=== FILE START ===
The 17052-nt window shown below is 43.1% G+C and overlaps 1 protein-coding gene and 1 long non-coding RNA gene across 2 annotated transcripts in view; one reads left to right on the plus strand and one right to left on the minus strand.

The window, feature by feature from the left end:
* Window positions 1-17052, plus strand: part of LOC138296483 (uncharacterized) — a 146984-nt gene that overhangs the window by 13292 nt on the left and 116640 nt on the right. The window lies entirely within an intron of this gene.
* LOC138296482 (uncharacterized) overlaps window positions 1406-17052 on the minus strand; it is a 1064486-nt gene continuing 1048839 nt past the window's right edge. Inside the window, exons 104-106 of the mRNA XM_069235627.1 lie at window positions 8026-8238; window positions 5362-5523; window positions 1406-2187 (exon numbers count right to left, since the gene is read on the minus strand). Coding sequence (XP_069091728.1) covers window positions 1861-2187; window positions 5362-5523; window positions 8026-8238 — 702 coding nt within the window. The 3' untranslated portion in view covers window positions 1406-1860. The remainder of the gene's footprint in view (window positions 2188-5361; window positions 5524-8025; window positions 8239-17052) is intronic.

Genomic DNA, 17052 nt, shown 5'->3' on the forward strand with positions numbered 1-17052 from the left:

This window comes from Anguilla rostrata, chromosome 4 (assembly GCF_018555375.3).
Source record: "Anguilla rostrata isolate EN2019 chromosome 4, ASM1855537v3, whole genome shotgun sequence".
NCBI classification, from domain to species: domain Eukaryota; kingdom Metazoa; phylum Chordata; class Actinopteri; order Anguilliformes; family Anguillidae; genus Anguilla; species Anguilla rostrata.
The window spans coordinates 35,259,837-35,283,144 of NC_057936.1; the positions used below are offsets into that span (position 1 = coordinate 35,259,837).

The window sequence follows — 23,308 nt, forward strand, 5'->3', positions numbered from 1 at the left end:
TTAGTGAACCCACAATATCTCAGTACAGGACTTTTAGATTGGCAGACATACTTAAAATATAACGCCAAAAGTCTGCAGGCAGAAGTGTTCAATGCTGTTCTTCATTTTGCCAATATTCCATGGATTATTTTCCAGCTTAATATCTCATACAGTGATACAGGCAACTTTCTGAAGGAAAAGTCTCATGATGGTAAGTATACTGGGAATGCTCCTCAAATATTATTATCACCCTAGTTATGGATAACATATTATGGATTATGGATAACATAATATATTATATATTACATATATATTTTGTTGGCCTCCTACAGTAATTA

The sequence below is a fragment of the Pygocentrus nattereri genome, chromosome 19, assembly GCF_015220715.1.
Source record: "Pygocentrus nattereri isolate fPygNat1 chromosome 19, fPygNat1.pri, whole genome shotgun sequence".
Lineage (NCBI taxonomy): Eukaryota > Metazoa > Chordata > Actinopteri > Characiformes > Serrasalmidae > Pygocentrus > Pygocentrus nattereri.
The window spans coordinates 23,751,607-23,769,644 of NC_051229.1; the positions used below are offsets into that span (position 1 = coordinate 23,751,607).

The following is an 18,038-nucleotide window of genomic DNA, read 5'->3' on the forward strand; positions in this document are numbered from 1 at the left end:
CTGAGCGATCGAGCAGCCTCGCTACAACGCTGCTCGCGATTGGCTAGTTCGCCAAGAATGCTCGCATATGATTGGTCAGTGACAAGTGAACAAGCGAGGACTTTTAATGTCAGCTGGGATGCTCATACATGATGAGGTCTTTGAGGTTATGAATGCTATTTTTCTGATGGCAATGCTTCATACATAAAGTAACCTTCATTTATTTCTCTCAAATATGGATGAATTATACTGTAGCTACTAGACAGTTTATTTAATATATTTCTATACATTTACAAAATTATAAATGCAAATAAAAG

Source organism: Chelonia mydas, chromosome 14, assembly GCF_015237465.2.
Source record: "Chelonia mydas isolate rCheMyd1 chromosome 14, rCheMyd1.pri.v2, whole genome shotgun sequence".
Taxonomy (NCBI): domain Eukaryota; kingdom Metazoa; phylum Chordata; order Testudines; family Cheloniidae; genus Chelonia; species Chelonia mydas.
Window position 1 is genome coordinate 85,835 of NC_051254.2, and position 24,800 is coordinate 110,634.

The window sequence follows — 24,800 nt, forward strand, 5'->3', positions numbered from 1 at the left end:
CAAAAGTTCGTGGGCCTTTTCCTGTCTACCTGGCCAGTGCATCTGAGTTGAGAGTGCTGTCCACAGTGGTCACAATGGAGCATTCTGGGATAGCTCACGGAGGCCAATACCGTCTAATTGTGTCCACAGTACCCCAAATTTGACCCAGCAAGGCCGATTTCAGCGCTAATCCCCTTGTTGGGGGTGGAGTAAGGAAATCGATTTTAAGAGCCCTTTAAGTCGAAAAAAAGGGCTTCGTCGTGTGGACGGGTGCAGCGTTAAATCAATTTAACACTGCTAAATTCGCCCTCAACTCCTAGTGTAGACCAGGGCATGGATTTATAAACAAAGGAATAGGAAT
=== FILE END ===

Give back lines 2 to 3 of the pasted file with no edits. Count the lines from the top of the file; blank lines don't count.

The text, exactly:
The window, feature by feature from the left end:
* Window positions 1-17052, plus strand: part of LOC138296483 (uncharacterized) — a 146984-nt gene that overhangs the window by 13292 nt on the left and 116640 nt on the right. The window lies entirely within an intron of this gene.